Did you know that the Liquor Control Board of Ontario, a Canadian crown corporation, is one of the largest single buyers of alcohol in the world? Thanks to the LCBO, Canada is currently the biggest export market for Renaissance Brewing, but the Marlborough brewery is fast making inroads elsewhere around the world, with its sights set on the UK and Europe this year.
Renaissance will showcase its beers in the UK for the first time at London’s Craft Beer Rising trade and consumer show next month.
“The market across there is going stratospheric,” Renaissance Brewing’s development director Roger Kerrison says. “In the last 18 months, 2-3 years, there’s been a significant growth in interest in craft beers in the UK, more American-style brewed beers in the and imports from the US.
“Although most people haven’t tried craft beer from New Zealand, they are very familiar with New Zealand hops that are being used by American and British brewers. We only use New Zealand hops in our beers, so I am sure there is going to be plenty of interest from people in regards to how a New Zealand beer tastes.”
Renaissance, which was recently named Champion International Small Brewery at the Australian International Beer Awards and Champion New Zealand Brewery at the NZ Beer Awards, hopes to champion Kiwi breweries over there.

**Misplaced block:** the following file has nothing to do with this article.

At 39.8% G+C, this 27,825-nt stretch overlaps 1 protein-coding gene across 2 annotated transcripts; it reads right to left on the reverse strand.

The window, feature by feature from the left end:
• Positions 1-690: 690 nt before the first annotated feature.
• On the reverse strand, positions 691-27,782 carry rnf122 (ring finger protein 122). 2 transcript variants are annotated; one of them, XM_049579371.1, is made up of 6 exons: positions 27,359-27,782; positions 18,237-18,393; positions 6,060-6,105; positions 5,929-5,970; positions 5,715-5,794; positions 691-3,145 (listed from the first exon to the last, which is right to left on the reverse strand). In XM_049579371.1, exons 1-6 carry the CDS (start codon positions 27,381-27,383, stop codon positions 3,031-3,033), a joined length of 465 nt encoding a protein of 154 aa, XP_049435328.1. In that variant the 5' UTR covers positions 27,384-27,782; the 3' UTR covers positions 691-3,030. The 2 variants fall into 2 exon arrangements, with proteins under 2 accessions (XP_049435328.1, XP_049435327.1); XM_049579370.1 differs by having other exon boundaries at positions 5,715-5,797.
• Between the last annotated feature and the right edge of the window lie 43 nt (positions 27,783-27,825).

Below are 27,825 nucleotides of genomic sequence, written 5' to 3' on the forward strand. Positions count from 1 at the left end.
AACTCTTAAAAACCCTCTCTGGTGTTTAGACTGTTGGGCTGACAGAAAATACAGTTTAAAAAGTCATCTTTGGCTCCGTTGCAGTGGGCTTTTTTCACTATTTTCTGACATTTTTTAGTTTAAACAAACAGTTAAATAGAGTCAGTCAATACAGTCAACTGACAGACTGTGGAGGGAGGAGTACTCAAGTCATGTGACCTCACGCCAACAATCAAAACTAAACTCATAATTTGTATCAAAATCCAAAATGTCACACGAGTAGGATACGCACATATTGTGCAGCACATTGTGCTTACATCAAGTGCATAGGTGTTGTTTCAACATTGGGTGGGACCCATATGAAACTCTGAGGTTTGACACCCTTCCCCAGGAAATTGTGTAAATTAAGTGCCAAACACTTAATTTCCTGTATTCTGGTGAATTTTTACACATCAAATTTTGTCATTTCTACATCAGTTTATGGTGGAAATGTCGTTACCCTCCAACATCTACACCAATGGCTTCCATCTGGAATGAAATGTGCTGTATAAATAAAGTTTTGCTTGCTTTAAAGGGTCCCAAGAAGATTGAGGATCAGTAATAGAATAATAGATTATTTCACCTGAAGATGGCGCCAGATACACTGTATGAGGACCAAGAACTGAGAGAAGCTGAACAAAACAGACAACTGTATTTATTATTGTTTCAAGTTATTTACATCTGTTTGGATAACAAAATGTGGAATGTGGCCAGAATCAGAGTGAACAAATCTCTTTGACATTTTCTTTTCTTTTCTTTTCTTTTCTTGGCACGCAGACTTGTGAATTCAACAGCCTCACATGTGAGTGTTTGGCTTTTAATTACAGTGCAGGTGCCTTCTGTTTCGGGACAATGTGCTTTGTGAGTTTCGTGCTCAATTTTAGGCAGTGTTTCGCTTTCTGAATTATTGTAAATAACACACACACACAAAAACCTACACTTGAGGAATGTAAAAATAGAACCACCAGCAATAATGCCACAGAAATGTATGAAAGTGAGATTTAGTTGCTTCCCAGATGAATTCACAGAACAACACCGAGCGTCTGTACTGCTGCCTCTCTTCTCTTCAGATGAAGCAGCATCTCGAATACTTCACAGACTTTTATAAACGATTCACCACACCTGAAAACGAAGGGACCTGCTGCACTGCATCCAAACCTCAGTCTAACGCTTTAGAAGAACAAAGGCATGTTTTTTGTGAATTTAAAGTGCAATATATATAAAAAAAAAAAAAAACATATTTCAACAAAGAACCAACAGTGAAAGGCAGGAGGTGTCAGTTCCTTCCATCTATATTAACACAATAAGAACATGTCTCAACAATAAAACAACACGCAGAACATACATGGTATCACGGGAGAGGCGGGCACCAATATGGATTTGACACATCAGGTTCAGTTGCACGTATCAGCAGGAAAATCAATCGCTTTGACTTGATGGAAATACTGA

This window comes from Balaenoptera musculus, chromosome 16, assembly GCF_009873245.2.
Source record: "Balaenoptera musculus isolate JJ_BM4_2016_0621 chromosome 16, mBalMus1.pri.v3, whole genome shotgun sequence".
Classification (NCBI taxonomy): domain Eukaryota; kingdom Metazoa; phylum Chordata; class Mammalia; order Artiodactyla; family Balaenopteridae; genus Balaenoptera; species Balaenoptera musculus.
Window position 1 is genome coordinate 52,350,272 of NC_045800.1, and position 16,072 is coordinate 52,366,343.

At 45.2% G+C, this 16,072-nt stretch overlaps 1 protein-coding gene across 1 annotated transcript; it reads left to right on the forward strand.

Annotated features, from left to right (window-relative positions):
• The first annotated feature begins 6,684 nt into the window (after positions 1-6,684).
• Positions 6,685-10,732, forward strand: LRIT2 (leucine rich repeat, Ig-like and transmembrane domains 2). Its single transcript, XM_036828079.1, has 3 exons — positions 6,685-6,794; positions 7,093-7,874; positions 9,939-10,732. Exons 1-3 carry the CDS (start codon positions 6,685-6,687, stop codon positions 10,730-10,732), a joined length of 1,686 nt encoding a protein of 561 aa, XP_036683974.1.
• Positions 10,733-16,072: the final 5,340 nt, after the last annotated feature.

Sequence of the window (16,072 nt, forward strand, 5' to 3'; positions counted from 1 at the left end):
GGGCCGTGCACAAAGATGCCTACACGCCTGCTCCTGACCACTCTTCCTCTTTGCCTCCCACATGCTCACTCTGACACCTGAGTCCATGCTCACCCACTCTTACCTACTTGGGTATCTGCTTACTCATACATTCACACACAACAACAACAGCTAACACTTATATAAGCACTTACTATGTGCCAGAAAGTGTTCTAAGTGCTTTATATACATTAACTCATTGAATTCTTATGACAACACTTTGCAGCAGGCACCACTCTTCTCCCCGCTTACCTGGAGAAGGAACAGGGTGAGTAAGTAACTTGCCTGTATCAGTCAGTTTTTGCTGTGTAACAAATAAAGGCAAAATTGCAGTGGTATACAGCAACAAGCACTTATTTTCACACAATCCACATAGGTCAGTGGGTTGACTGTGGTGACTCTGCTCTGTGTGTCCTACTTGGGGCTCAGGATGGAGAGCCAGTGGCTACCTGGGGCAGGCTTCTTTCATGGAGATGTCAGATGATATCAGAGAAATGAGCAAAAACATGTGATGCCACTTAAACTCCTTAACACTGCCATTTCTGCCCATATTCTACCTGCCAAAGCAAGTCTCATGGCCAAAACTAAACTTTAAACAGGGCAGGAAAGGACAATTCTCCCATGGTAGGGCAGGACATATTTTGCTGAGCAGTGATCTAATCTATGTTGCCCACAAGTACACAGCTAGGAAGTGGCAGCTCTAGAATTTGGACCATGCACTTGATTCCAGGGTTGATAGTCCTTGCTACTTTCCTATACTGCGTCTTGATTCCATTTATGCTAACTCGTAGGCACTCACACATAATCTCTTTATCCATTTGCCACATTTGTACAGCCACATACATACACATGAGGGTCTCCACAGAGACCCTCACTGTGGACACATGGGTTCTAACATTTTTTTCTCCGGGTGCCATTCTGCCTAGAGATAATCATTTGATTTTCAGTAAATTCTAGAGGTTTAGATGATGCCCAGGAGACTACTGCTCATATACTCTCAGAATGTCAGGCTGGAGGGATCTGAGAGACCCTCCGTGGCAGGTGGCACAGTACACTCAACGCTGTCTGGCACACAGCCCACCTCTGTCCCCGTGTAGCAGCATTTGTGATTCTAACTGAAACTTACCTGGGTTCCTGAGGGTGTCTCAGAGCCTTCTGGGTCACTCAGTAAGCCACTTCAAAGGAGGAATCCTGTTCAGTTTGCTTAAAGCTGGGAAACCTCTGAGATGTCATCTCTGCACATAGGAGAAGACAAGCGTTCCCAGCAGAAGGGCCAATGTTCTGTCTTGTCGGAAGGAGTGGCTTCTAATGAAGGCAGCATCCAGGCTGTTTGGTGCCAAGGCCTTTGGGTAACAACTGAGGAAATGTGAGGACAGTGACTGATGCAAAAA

“It’s exciting times for New Zealand craft brewers,” says Kerrison, who’s just returned from a trip to the UK. “Our beers stack up in terms of quality against what’s being sold in the UK market … hopefully we can build a category for New Zealand craft beer.”
As well as exporting to Canada and the US, Renaissance has just sent its first shipments to Hong Kong and Malaysia. Head brewer Andy Deuchars will also be doing a brewing collaboration with a Hong Kong craft brewery in March.
Californian brothers in-law Andy Deuchars and Brian Thiel started Renaissance Brewing in 2005; Deuchars trained as a brewer in Mendocino before moving to New Zealand to become a winemaker, while Thiel was a Master Guild Mercedes Benz mechanic, which helped in the early years when things kept breaking.
“When people say that we are part of this new wave of New Zealand craft breweries I have to chuckle a little. There was no wave when we started, it was like a mill pond really,” says Deuchars. “Our beers were nothing like the mass produced lagers that had become ubiquitous in New Zealand. Flavour and balance of flavour is paramount for me and we do this by brewing British style ales, using my American know-how, combined with New Zealand ingredients.”
The Renaissance craft beer range includes pale ales (American, English and Indian), a Scotch ale, British and Baltic porters, a chocolate oatmeal stout, a barley wine and more recently a pilsner and wit beer.